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IN THE SUPREME COURT OF TEXAS No. 18-0986 NORTH EAST INDEPENDENT SCHOOL DISTRICT AND TEXAS COMMISSIONER OF EDUCATION, PETITIONERS, v. DEHANN RIOU, RESPONDENT ON PETITION FOR REVIEW FROM THE COURT OF APPEALS FOR THE FOURTH DISTRICT OF TEXAS Argued January 7, 2020 JUSTICE BLAND delivered the opinion of the Court. A school board ended a teacher’s continuing contract because the teacher failed to record grades and evaluate her pupils’ progress for half of the school year. In this case, we consider whether state and federal laws requiring school districts to record grades and evaluate student progress provide standards of conduct for the teaching profession, generally recognized and applied throughout the state, such that the teacher’s failure to comply with district policies implementing those laws supports termination for “good cause.” Education Code section 21.156(a) provides that a school district may end a continuing contract with a teacher for “good cause.” 1 The statute defines “good cause” as “the failure to meet 1 TEX. EDUC. CODE § 21.156(a). the accepted standards of conduct for the profession as generally recognized and applied in similarly situated school districts in this state.” 2 Based on an independent hearing examiner’s findings, the North East Independent School District board voted to end Dehann Riou’s continuing teaching contract. Riou appealed the decision to the Commissioner of Education. The Commissioner upheld the decision, agreeing with the examiner that Riou’s conduct was “good cause per se” for termination. Riou then sought judicial review, arguing that the Education Code has no “good cause per se” standard and that the district failed to adduce evidence of accepted standards from similarly situated districts to show good cause. The trial court ruled for Riou, reversing the Commissioner’s decision. The court of appeals affirmed, agreeing with Riou that “good cause per se” has no basis in section 21.156(a)’s good cause definition, and the board’s decision must be reversed because the district adduced no evidence of generally accepted standards of professional conduct from similarly situated school districts. In this Court, the district and the Commissioner contend that the evidence supports the board’s decision. In addition, as a threshold matter, they contend that Riou failed to challenge the application of a good cause per se exception at the local level, and thus she failed to preserve her complaint for judicial review. We hold that Riou preserved her complaint. Riou challenged the sufficiency of the evidence supporting good cause to end her contract before the school board and the Commissioner. Riou’s argument that the Commissioner excused this lack of evidence by relying on an improper “per se” standard falls within this challenge. We further hold that the Commissioner erred in 2 Id. 2 employing a three-pronged “good cause per se” test, which as the court of appeals correctly observed, has no basis in the Education Code’s plain text. Even so, this record supports the board’s and Commissioner’s decisions. The statute requires evidence of a failure to meet generally accepted standards of professional conduct but not, as Riou suggests, evidence that similarly situated school districts would have ended her contract under these specific facts. District policies implementing state and federal law denote generally accepted standards of professional conduct—such policies reflect standards applicable to school districts throughout the state. Evidence of a failure to meet a district policy that implements state law supports a good cause determination. Accordingly, we reverse the court of appeals and reinstate the Commissioner’s decision. I Dehann Riou began working as a fifth-grade teacher in North East ISD in 2006. In 2010, she received a continuing contract from the district, which entitled her to continual employment unless the district ended the contract for good cause. 3 Riou taught fifth grade and third grade at Stahl Elementary, where she received scores of “proficient” or “exceeds expectations” in annual evaluations. Riou transferred to Royal Ridge Elementary in 2013, where she taught fourth grade for one year before she was assigned to teach kindergarten for the 2014–15 school year. That year, Riou took leave pursuant to the Family Medical Leave Act from April through August. A long-term substitute teacher taught Riou’s classes during her absence. 3 Id. § 21.154. 3 Riou received a mixed annual evaluation on May 1, 2015, while she was on leave. The evaluation scored her as below expectations in three categories, proficient in three categories, and exceeds expectations in two categories. When Riou returned to work in August, Royal Ridge principal Deborah Jarvis-Hernandez notified Riou that she had recommended termination of Riou’s continuing contract. In a three-page memo to Riou, Jarvis-Hernandez documented concerns over the lack of progress of Riou’s pupils, and in particular, Riou’s failure to record grades and conduct benchmark testing—all discovered after Riou went on leave. Jarvis-Hernandez stated that, while assisting another teacher in preparing a lesson plan for Riou’s students, she found blank “Benchmark Text/Reading Level Assessment Records” in Riou’s classroom. Jarvis-Hernandez stated that the records “should have been completed in early December and again in March in order to complete the Kindergarten report card/checklist for the second and third 9-week grading period.” JarvisHernandez also discovered that Riou had failed to ensure parents returned signed report cards as required by district policy. These discoveries prompted Jarvis-Hernandez to review Riou’s entries in the school’s electronic grading system. She learned that Riou had not recorded any grades since October 24, 2014—the last day of the first nine-week grading period. Riou had not logged in to the system at all since January 7, 2015 and did not enter grades that day. Riou’s failure to record grades meant that the system showed “the same [grades] for all three grading periods since the grades rolled over and duplicated from the first grading period.” Jarvis-Hernandez’s review further revealed that although reading level assessments should have been entered for the second and third nine-week grading periods, “[o]nly one report 4 card/checklist, belonging to a student who had withdrawn earlier in the year . . . had a reading level indicated for the third 9-week grading period.” Jarvis-Hernandez identified “three student report card/checklists that had no grades included at all,” other grades entered incorrectly (with symbols instead of numbers), and scores recorded in areas “that should not have been scored until later in the year.” Additionally, grades for Riou’s students furnished to Riou by music and physicaleducation teachers had not been entered or were entered incorrectly. On September 15, 2015, the school board notified Riou that it planned to terminate her continuing contract for good cause based on her failure to comply with district policies regarding grading and testing, among other reasons. Riou requested a hearing before an independent hearing examiner. 4 The examiner heard testimony from Jarvis-Hernandez, Riou, other Royal Ridge teachers and employees, and two parents who testified on Riou’s behalf. Jarvis-Hernandez testified at length about the grading and testing irregularities that she had documented in her memo to Riou as well as other issues with Riou’s job performance. Concerns about Riou’s performance arose during her first year at Royal Ridge while she taught fourth grade. A “summative review’ for the 2013–14 school year indicated that Riou was repeatedly late for work, an issue that was “addressed but continue[d] to be an area of concern.” Riou also did not submit “response to intervention” paperwork to arrange supplemental services for struggling students. Riou additionally failed to maintain “appropriate pace” under the district’s “scope and sequence” policy, which Jarvis-Hernandez testified was “the order and the timeline” for concepts to be taught throughout the school year. According to Jarvis-Hernandez, Riou struggled with these issues during the 2014–15 school year as well. 4 Id. §§ 21.159(b)(1), 21.256(c)–(e). 5 After Riou went on leave, Jarvis-Hernandez discovered blank reading assessment “benchmark cards” in Riou’s classroom that should have been completed. Jarvis-Hernandez asked the school’s data processor to print out report cards “so we could see where the students were” and found cases where “there were no benchmark grades at all on the report cards, no reading levels.” Of the grades entered, Jarvis-Hernandez noted that “whatever was scored for the first nine weeks was the same for the second and the third,” leading Jarvis-Hernandez to conclude that Riou had not entered new grades, allowing the first nine weeks’ grades to “roll over.” The grades Riou had entered indicated that Riou had prematurely scored areas not taught until later in the year, while other grades were improperly entered using symbols instead of numbers. Ultimately, JarvisHernandez concluded that Riou did not conduct benchmark testing during the second and third nine-week grading periods—half the school year—and did not electronically record students’ grades during that time, though deadlines for the second and third nine-week grading periods had passed before Riou went on leave. Because no reading benchmark test results existed, JarvisHernandez asked the school’s reading specialist to test Riou’s pupils. Seven warranted intervention and tutoring—a “high number.” At the beginning of each school year, teachers viewed a video regarding grading policies and acknowledged that they had reviewed the “grading reporting policy.” Riou received instruction on the “proper sequence” for kindergarten teachers and multiple reminders about grading deadlines. Jarvis-Hernandez discussed with Riou “ways that I could help her . . . acclimate to kindergarten and the schedule and the requirements for that grade level,” and assigned a volunteer retired teacher to mentor Riou. 6 In her testimony, Riou disputed Jarvis-Hernandez’s account. Riou conceded that she did not consistently record students’ grades electronically, but she stated that the school’s data processor had allowed her to handwrite grades and submit them directly to parents. The school’s data processor rebutted Riou’s testimony, denying that she had granted Riou an exception to the district’s electronic grade-reporting policy. Though Jarvis-Hernandez found no documentation of Riou’s grading and reading assessments, Riou testified that she handwrote pupils’ scores, and sent them home to parents for the second and third nine-week grading periods. Riou similarly testified that she conducted benchmark testing on printed forms. Riou stated that the school’s curriculum “scope and sequence” policy was confusing and her fellow kindergarten teachers were not helpful. Riou testified that she received positive feedback from parents, and two testified on her behalf. After the hearing, the examiner issued findings of fact and conclusions of law. He concluded good cause existed to terminate Riou’s contract. The hearing examiner noted that “[t]he evidence presented clearly showed that [Riou] did not comply with [the district’s] Grading and Reporting Procedures/Policy”; that Riou “had reviewed and was aware of” those policies; and that “[e]fforts were made to help [Riou] comply with the directives of her job.” The hearing examiner emphasized that “[a] school district is under a duty to the State and Federal government[s] to report the progress or lack thereof of its students,” and “cannot fulfill its responsibility if teachers get to decide when and how they are going to assess/grade students.” Though he acknowledged state and federal laws requiring grading and assessments, the examiner observed that the district had presented no evidence about standards in similarly situated school districts. The hearing examiner relied on “good cause per se”—an “exception to the usual requirement”—to terminate the contract, based on findings that the district’s grading policy was “reasonable,” Riou’s violation was “clear,” 7 and the “effect on [the district’s] business [was] clearly shown.” After the hearing, the district and Riou presented oral argument to the school board in closed session. The board adopted the hearing examiner’s findings and terminated Riou’s contract. Riou appealed the board’s decision to the Commissioner of Education. 5 The Commissioner may reverse a board’s decision only if it is “arbitrary, capricious, or unlawful or is not supported by substantial evidence.” 6 In affirming the board’s decision, the Commissioner observed that “[t]he central issue in this case is whether there exists good cause per se to terminate [Riou’s] contract.” The Commissioner adopted the hearing examiner’s findings of fact and conclusions of law, ruling that the school district had demonstrated “good cause per se.” The Commissioner used the examiner’s three-part test, concluding that: (1) “[a]ll the rules in question are reasonable”; (2) [s]ubstantial evidence establishes that [Riou] clearly violated all of the relevant rules”; and (3) “[t]he violation of the rules at issue, taken together and in the circumstances found in the present case, had a clear effect on [the district’s] business.” Riou then sued in state district court, in further appeal of the board’s decision. 7 The trial court reversed the Commissioner’s decision and found for Riou, ruling that the Commissioner’s good cause determination lacked substantial evidence to support it and the statutory good cause definition had no “good cause per se” exception. The Commissioner and the school district appealed. The court of appeals affirmed, holding that Riou had preserved her objection to a “good cause per se” exception and that evidence does not support the Commissioner’s decision. 8 The 5 Id. § 21.301(a). 6 Id. § 21.303(b)(1). 7 Id. § 21.307(a)(1). 8 581 S.W.3d 333, 341 (Tex. App.—San Antonio 2018). 8 court of appeals concluded that “the Commissioner’s good cause per se standard conflicts with the statutory language of [Education Code section 21.156(a)], and thus may not be used in determining whether good cause exists to terminate a teacher under a continuing contract.” 9 We granted the district’s and Commissioner’s petitions for review. II At the outset, both the school district and the Commissioner contend that Riou did not preserve her challenge to the examiner’s reliance on a “good cause per se” exception because Riou did not raise this argument until her case was under judicial review. A A teacher employed under a “continuing contract” is “entitled to continue in the teacher’s position or a position with the school district for future years without the necessity for annual nomination or reappointment . . . .” 10 A school district may, however, discharge a continuing contract “for good cause as defined by [Education Code section] 21.156 and in accordance with the procedures provided by [Education Code chapter 21].” 11 The statute defines “good cause” as “the failure to meet the accepted standards of conduct for the profession as generally recognized and applied in similarly situated school districts in this state.” 12 A school board that proposes to end a teacher’s continuing contract “must notify the teacher in writing of the proposed action and the grounds for the action.” 13 The school board did so here, 9 Id. at 345. 10 TEX. EDUC. CODE § 21.154. 11 Id. § 21.154(4). 12 Id. § 21.156(a). 13 Id. § 21.158(a). 9 providing a list of reasons, including that Riou (1) “repeatedly failed to comply with campus directives and expectations, along with various District policies, with respect to documenting student performance”; (2) “did not complete required documentation regarding [her] students’ performance”; (3) “failed to complete entering student performance data in [the electronic grading system], and some of the data entered was incomplete or inaccurate”; and (4) “failed to ensure that parents return signed report cards.” “These issues,” the board continued, “resulted in either inadequate student progress or a lack of information sufficient for others to determine [her] students’ academic level.” A teacher who protests the proposed termination of a continuing contract may request a hearing before an independent hearing examiner certified by the Commissioner of Education. 14 The Texas Rules of Evidence govern the hearing, and the parties may present evidence and crossexamine adverse witnesses. 15 The examiner may subpoena witnesses and allow depositions and other discovery. 16 “At the hearing, the school district has the burden of proof [to show good cause] by a preponderance of the evidence.” 17 The examiner must “make a written recommendation” that “includes proposed findings of fact and conclusions of law” that “may be adopted, rejected, or changed by the [school board].” 18 The board considers the recommendation at its board meeting.19 Id. §§ 21.159(b)(1), 21.252. The hearing is not subject to the Administrative Procedures Act. See id. § 21.256(b). 14 15 Id. § 21.256(c), (d). 16 Id. § 21.255(a), (b). 17 Id. § 21.256(h). 18 Id. § 21.257(a)(1), (a-1). 19 Id. § 21.258(a). 10 The meeting is non-evidentiary, but each party may present argument. 20 The board may “adopt, reject, or change” the examiner’s findings of fact or conclusions of law, but may reject or change a finding of fact only if the fact “is not supported by substantial evidence.” 21 Here, the board allowed oral argument, after which the board adopted the hearing examiner’s findings of fact and conclusions of law without modification. The teacher may appeal a board’s adverse decision to the Commissioner of Education. 22 The Commissioner performs “a limited review” of a school board’s decision. 23 The Education Code confines that review to “the record of the hearing before the hearing examiner and the oral argument before the [school board].” 24 The Commissioner “shall consider the appeal solely on the basis of the local record and may not consider any additional evidence or issue.” 25 The Commissioner may hear oral argument and must accept written argument. 26 In deciding the appeal, the Commissioner “may not substitute [his or her] judgment for that of the board unless . . . the decision is arbitrary, capricious, or unlawful or is not supported by substantial evidence.” 27 Either party may appeal the Commissioner’s decision to a district court, which “shall, under the 20 Id. § 21.258(b). 21 Id. § 21.259(b)(1), (c). Id. § 21.301(a). An appeal to the Commissioner is not subject to the Administrative Procedures Act. Id. § 21.301(e). 22 23 Presidio Indep. Sch. Dist. v. Scott, 309 S.W.3d 927, 930 (Tex. 2010). 24 TEX. EDUC. CODE § 21.301(c). Id. Yet the Commissioner “has the same authority relating to discovery and conduct of a hearing” as the independent hearing examiner. Id. § 21.301(d). 25 26 Id. § 21.301(c). 27 Id. § 21.303(b)(1). 11 substantial evidence rule, review the evidence on the evidentiary record made at the local level and any evidence taken by the commissioner but may not take additional evidence.” 28 Judicial review is similarly limited. A court “may not reverse the decision of the commissioner unless the decision was not supported by substantial evidence or unless the commissioner’s conclusions of law are erroneous.” 29 Review under the substantial-evidence rule is highly deferential—the issue is not whether the agency’s decision is correct, but whether the record demonstrates a reasonable basis for it. 30 Thus, the evidence “may preponderate against the decision of the agency and nonetheless amount to substantial evidence.” 31 This rule precludes courts “from ‘usurping the agency’s adjudicative authority even though the court would have struck a different balance.’” 32 In upholding an agency’s determination, a reviewing court is not bound by the agency’s reasons for its decision when a valid basis exists for the action taken. 33 B Turning to the facts of this case, we first address error preservation. The examiner concluded that, though neither side presented evidence “directly addressing what is the ‘accepted standard in similarly situated school districts,’” the “good cause per se” standard is an “exception to the usual requirement.” According to the examiner, under the “good cause per se” standard, “the rule alleged to be violated must be reasonable, the violation must be clear, and the effect on the 28 Id. § 21.307(a)(1), (e). 29 Id. § 21.307(f). See City of El Paso v. Pub. Util. Comm’n of Tex., 883 S.W.2d 179, 185 (Tex. 1994) (“At its core, the substantial evidence rule is a reasonableness test or a rational basis test.”). 30 31 Tex. Health Facilities Comm’n v. Charter Med.-Dallas, Inc., 665 S.W.2d 446, 452 (Tex. 1984). R.R. Comm’n of Tex. v. Pend Oreille Oil & Gas Co., 817 S.W.2d 36, 41 (Tex. 1991) (quoting Tex. State Bd. of Dental Exam’rs v. Sizemore, 759 S.W.2d 114, 117 (Tex. 1988)). 32 33 Pretzer v. Motor Vehicle Bd., 138 S.W.3d 908, 914 (Tex. 2004). 12 school’s business must be clear.” Based on this exception, he then concluded: “It is my opinion that the facts of this case meet the above referenced criteria, to wit: [the district’s] Grading and Reporting Procedures/Policy is reasonable, the disobedience and violation of this rule is clear, and the effect on [the district’s] business is clearly shown.” The district and Commissioner correctly observe that the Commissioner’s review is limited to issues raised at the “local level.” See TEX. EDUC. CODE § 21.301(c) (“[T]he commissioner shall consider the appeal solely on the basis of the local record and may not consider any additional evidence or issue.”). Through counsel, Riou argued to the school board that the district did not prove good cause to end her contract, though she did not address the examiner’s “good cause per se” exception or contend that evidence from similarly situated school districts was lacking. Riou acknowledges that she “did not expressly specify that the good cause per se standard was the wrong legal standard” before the school board. But she maintains she nonetheless “argued against the sufficiency of the evidence used to support the [hearing examiner’s] recommendation.” And, “she has continuously argued that [the district] failed to meet its burden of proof to terminate her continuing contract.” The district and the Commissioner characterize Riou’s argument regarding the “good cause per se” exception as an unraised issue. But this argument supports Riou’s larger position that the Commissioner’s decision lacks substantial evidence—a position she has maintained at every stage. Riou argues that the board’s decision lacks evidence to support it under the correct legal standard, using the proper statutory definition. 34 While section 21.301(c) confines the Commissioner’s 34 See TEX. EDUC. CODE § 21.156(a). 13 review to the “local record,” implementation of a per se standard is in the local record in this case; the examiner relied on it to find good cause. Riou’s consistent position is that the district lacked good cause to end her contract, and that the board’s decision is unsupported by the evidence. That argument fairly includes the examiner’s application of an exception that relieved the district from its statutory burden to show that Riou failed to meet professional standards “generally recognized and applied in similarly situated school districts.” 35 Riou argued extensively at the school board meeting that the district failed to carry its burden to show good cause, a position she maintained on appeal to the Commissioner. Because her challenge to a “good cause per se” exception falls within the scope of her challenge to the sufficiency of the evidence, 36 we agree with the court of appeals that Riou preserved her challenge to the examiner’s use of “good cause per se” in ruling in favor of the district. 37 III We now turn to the merit of Riou’s challenge. Because the record contains no evidence that similarly situated school districts would have ended her contract in similar circumstances, Riou contends that the board had no basis for its decision. Riou further contends the Education Code’s good cause definition requires such evidence. TEX. EDUC. CODE § 21.154(4). The Commissioner argues that the court of appeals’ preservation holding conflicts with Whitaker v. Moses, 40 S.W.3d 176 (Tex. App.—Texarkana 2001, no pet.). In Whitaker, a teacher argued on appeal that the school board had erred in using a substantial-evidence standard in deciding whether to end his term contract. Id. at 178–79. Because the teacher had failed to “bring the matter to the fore” before the school board, the Commissioner held that the teacher’s challenge was waived. The court of appeals affirmed, observing that objections must be raised at the local level to be considered on appeal. Id. at 179. In this case, Riou challenged the sufficiency of the evidence to support her termination at the local level in argument to the local board. We disapprove of any reading of Whitaker that requires more at the local level than a challenge to the sufficiency of the evidence to invoke a substantial-evidence review under the statutory standard. 35 Greene v. Farmers Ins. Exch., 446 S.W.3d 761, 764 n.4 (Tex. 2014) (observing that while we do not consider unraised issues, “parties are free to construct new arguments in support of issues properly before the Court”). 36 37 581 S.W.3d 333, 341–43 (Tex. App.—San Antonio 2018). 14 In his decision, the Commissioner acknowledged that ending a continuing contract “normally requires testimony about standards in other similarly situated school districts” and that “[i]n the present case, there was no such testimony.” Like the hearing examiner, the Commissioner adopted a “good cause per se” exception: The Commissioner has recognized that there is conduct that is so egregious that no testimony about other districts’ standards is needed. To show good cause per se for the violation of a district’s rules the Commissioner has held that the rules must be reasonable, the violation of the rules must be undisputable, and the effect on the district’s business must be clear. Thus, we must examine whether section 21.156(a) supports this exception to the district’s burden. We construe statutes, like section 21.156(a), de novo and ascertain the legislature’s intent from the plain meaning of the words in the statute. 38 Like the court of appeals, we find no support for the Commissioner’s “good cause per se” exception to section 21.156(a)’s requirements. The statute requires evidence that a teacher failed to meet a professional standard that is “generally recognized and applied in similarly situated school districts” to support good cause for ending a continuing contract. The statute contains no exceptions. Nor are any of the elements of the exception that the Commissioner articulates found in the statutory text. The statute gives no indication that “egregious” conduct overrides the school district’s burden. 39 KMS Retail Rowlett, L.P. v. City of Rowlett, 593 S.W.3d 175, ___ (Tex. 2019) (“When interpreting statutes, we look to the plain meaning of the enacted text. We must enforce the statute ‘as written’ and ‘refrain from rewriting text that lawmakers chose.’” (quoting Jaster v. Comet II Constr., Inc., 438 S.W.3d 556, 562 (Tex. 2014))). 38 39 The Commissioner’s decision cites Watts v. St. Mary’s Hall, Inc. in support of the good cause per se standard. 662 S.W.2d 55 (Tex. App.—San Antonio 1983, writ ref’d n.r.e.). But the court of appeals in this case—the same that decided Watts—disavowed its applicability here because Watts “did not involve an employment contract with a governmental unit that is governed by statute and administrative law.” 581 S.W.3d at 344. The school board does not urge Watts in defending the good cause per se standard to this Court. 15 Contrary to Riou’s suggestion, however, section 21.156(a) does not require particularized evidence for her specific facts. It instead requires evidence of a generally applicable standard. Whether a district can end a continuing contract for good cause is measured against “standards of conduct for the profession as generally recognized and applied in similarly situated school districts in this state.” 40 A standard of conduct that is “generally recognized and applied” in all school districts meets the definition. Thus, a state law or regulation imposed generally on all districts can be evidence of a “generally recognized and applied” standard of conduct. Proper grading and testing of students are core responsibilities of Texas teachers. The Education Code requires school districts to “adopt a grading policy, including provisions for the assignment of grades on class assignments and examinations . . . .” 41 It further provides that district policies “require a classroom teacher to assign a grade that reflects the student’s relative mastery of an assignment.” 42 Districts must “notify the parent or guardian of each student in kindergarten . . . who is determined, on the basis of reading instrument results, to be at risk for dyslexia or other reading difficulties.” 43 The Commissioner requires all districts to maintain an “academic achievement record (transcript)” for all students that includes “the record of courses and credits earned.” 44 Federal law conditions federal funding on the requirement that states 40 TEX. EDUC. CODE § 21.156(a) (emphasis added). 41 Id. § 28.0216. 42 Id. § 28.0216(1). 43 Id. § 28.006(g). 44 19 TEX. ADMIN. CODE § 74.5(b)–(c). 16 identify, locate, and evaluate all children who have disabilities and need special education and related services. 45 In this case, the hearing examiner referred to state and federal law in finding that Riou did not meet generally applicable professional standards for teachers. Although exact grading policies may vary, the requirement to follow those policies is a standard “generally recognized and applied” in all Texas school districts, including districts “similarly situated” to the North East Independent School District. 46 The district need not have introduced specific evidence that individual districts view grading and testing as indispensable job responsibilities for a classroom teacher, as that standard is incorporated in state laws. 47 Evidence from similarly situated school districts is required when a district seeks to prove good cause for reasons unrelated to a generally applicable law or regulation. For example, the Commissioner found no evidence to support good cause for the firing of an athletic director when the director overruled a subordinate’s decision to suspend student athletic participation. 48 The athletic director based his decision, at least in part, on concerns over disparate treatment between boy and girl students. In that case, the Commissioner concluded that “[t]here was no evidence 45 See 20 U.S.C. § 1412(a)(3). The district urges that evidence of a “generally recognized and applied standard” is also provided by the Code of Ethics and Standard Practices for Texas Educators, which states that: “The educator shall comply with state regulations, written local school board policies, and other state and federal laws.” 19 TEX. ADMIN. CODE § 247.2(1)(G) (emphasis added). We disagree, however, that violation of a district policy alone furnishes evidence of a “generally recognized and applied standard.” 46 See Montgomery Indep. Sch. Dist. v. Davis, 34 S.W.3d 559, 565 (Tex. 2000) (“Because school boards have ‘the exclusive power and duty to govern and oversee the management of the public schools of the district,’ . . . a school board must be the ultimate interpreter of its policy, subject to the limits established by the Legislature in its provisions for administrative and judicial review.” (quoting TEX. EDUC. CODE § 11.151(b))). 47 See Comm’r Educ., Evans v. Donna Indep. Sch. Dist., Docket No. 091-R2-805, 2005 WL 8146594, at *5– 6 (Sept. 1, 2005). 48 17 presented that [the athletic director’s] action violates the standards in similarly situated school districts.” 49 Without evidence that the athletic director had violated a district policy incorporating a state or federal law or regulation, or otherwise contravened a generally recognized standard, the Commissioner rejected the board’s decision. When judgment calls—untethered to any generally applicable law or regulation—are the reason for termination, evidence of accepted standards in similarly situated school districts is necessary to establish the applicable standard of professional conduct the statute requires. In contrast, the evidence in this case did not implicate a judgment call. Riou failed to comply with the district’s policies for grading and testing, which implement express directives found in state and federal law. The district presented evidence that Riou failed to electronically record grades for nearly six months and failed to assess and record her pupils’ reading levels during that time. When tested, a high number of Riou’s pupils had made little expected progress. Riou presented contradictory evidence. It was up to the examiner and the local school board, however, to resolve conflicts in this testimony. We defer to the board’s decision on these matters of credibility. 50 Mindful of the deferential standard that courts accord local school boards and the Commissioner of Education, we hold that substantial evidence supports the board’s decision to end Riou’s continuing contract for good cause. The statutory definition does not require evidence that another district would have ended Riou’s contract under these specific facts; rather, a district 49 Id. at *6. Under any standard of review, the fact-finder is the sole judge of the credibility of witnesses and the weight to give their testimony. City of Keller v. Wilson, 168 S.W.3d 802, 819 (Tex. 2005). “They may choose to believe one witness and disbelieve another. Reviewing courts cannot impose their own opinions to the contrary.” Id. (citations omitted). 50 18 must show that the teacher failed to meet a “standard of conduct for the profession” that is “generally recognized and applied.” 51 The wholesale failure to properly grade and test students, as required under state and federal law, is some evidence demonstrating a failure to comply with a generally applicable standard of professional conduct for any school district. Within that context, the board had discretion to decide whether to end Riou’s continuing contract—Education Code section 21.156 provides that a teacher employed under a continuing contract may be discharged “for good cause as determined by the board of trustees.” 52 The good cause definition does not read out the school board’s discretion. *** We hold that Riou preserved her argument that the board’s decision to end her continuing teaching contract lacked substantial evidence because the district failed to adduce evidence of standards recognized and applied in similarly situated school districts. We further hold that the “good cause per se” exception to the statutory standard as articulated by the Commissioner has no support in Education Code section 21.156(a). We reject it as an exception to the requirements set out in the statute. We disagree with the court of appeals, however, that section 21.156(a) always requires evidence from similarly situated school districts to demonstrate generally accepted professional standards. When state or federal law provides a standard, specific evidence from other school districts is unnecessary to establish that the standard is one “generally recognized and applied” in all school districts. The school board acted within its discretion in ending Riou’s contract because substantial evidence supports its determination that Riou failed to comply with 51 TEX. EDUC. CODE § 21.156(a). 52 Id. (emphasis added). 19 district policies implementing “generally recognized and applied” standards under state and federal law. Accordingly, we reverse the court of appeals’ judgment and reinstate the Commissioner’s decision. ________________________________ Jane N. Bland Justice OPINION DELIVERED: March 27, 2020 20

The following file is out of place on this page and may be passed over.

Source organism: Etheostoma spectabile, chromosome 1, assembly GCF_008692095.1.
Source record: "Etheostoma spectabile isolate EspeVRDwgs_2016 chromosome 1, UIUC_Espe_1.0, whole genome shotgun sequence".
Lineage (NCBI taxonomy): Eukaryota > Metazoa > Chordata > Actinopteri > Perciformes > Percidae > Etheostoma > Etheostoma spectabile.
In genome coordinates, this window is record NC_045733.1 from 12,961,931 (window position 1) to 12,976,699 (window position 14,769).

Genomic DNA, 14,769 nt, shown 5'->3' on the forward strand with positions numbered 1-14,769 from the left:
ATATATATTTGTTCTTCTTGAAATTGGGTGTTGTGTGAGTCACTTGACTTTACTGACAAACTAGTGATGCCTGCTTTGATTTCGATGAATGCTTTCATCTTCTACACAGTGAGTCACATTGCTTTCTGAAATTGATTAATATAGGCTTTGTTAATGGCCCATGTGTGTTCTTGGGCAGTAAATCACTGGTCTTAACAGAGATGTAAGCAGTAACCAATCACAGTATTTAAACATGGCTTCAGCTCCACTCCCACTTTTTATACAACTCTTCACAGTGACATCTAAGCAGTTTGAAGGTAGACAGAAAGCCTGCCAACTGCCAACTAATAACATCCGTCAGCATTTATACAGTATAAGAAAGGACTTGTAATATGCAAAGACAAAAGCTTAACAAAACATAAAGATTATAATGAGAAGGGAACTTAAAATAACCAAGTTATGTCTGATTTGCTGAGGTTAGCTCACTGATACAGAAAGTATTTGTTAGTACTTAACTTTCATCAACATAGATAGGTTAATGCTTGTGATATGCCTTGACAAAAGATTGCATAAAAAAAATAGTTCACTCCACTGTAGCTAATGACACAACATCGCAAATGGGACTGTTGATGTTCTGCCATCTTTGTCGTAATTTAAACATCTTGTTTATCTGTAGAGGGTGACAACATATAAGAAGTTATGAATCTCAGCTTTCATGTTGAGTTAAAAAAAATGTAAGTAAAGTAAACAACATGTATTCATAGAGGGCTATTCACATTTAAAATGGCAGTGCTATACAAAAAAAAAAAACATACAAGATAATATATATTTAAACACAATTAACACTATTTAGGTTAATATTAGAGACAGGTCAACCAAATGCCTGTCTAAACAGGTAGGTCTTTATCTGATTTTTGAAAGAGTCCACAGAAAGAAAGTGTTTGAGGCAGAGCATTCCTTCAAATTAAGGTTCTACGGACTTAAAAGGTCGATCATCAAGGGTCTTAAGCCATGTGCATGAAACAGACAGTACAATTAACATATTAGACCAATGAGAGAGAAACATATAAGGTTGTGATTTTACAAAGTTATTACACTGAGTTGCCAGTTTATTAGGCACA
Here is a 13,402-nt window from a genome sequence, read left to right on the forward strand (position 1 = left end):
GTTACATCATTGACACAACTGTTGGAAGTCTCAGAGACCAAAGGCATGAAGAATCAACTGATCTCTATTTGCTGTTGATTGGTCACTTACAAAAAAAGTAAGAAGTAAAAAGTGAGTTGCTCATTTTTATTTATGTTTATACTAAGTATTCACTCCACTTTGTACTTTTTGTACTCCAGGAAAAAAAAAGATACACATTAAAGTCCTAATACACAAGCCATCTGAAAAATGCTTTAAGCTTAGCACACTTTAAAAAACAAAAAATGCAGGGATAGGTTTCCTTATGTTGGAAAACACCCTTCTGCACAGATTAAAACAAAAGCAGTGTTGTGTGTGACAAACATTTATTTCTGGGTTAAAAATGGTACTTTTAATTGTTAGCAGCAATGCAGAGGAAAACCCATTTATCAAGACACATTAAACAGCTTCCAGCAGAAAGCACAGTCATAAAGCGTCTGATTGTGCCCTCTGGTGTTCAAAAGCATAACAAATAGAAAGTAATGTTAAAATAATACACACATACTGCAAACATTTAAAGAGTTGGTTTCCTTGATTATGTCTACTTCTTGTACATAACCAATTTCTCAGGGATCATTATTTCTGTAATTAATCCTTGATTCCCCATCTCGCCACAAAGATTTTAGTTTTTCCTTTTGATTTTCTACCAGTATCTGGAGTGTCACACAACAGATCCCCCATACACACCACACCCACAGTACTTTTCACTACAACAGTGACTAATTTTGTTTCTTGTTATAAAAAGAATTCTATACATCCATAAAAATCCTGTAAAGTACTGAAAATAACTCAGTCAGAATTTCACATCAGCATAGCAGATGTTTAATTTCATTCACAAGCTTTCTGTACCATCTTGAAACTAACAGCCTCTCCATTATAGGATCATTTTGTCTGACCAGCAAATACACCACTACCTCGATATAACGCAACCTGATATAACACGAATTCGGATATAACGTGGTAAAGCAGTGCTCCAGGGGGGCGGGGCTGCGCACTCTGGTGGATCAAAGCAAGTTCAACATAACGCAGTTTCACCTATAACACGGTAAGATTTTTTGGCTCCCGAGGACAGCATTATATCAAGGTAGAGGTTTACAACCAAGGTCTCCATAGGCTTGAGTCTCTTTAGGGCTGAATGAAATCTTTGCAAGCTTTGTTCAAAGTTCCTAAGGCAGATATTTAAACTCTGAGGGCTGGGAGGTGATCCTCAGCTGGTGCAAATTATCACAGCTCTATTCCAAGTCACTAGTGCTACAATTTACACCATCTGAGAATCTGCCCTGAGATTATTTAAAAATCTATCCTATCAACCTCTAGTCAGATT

Primary Holding
The Supreme Court reversed the judgment of the court of appeals affirming the judgment of the trial court reversing the decision of the Commissioner of Education upholding the decision of the North East Independent School District board to end Respondent's continuing teaching contract, holding that the record supported the board's and Commissioner's decisions.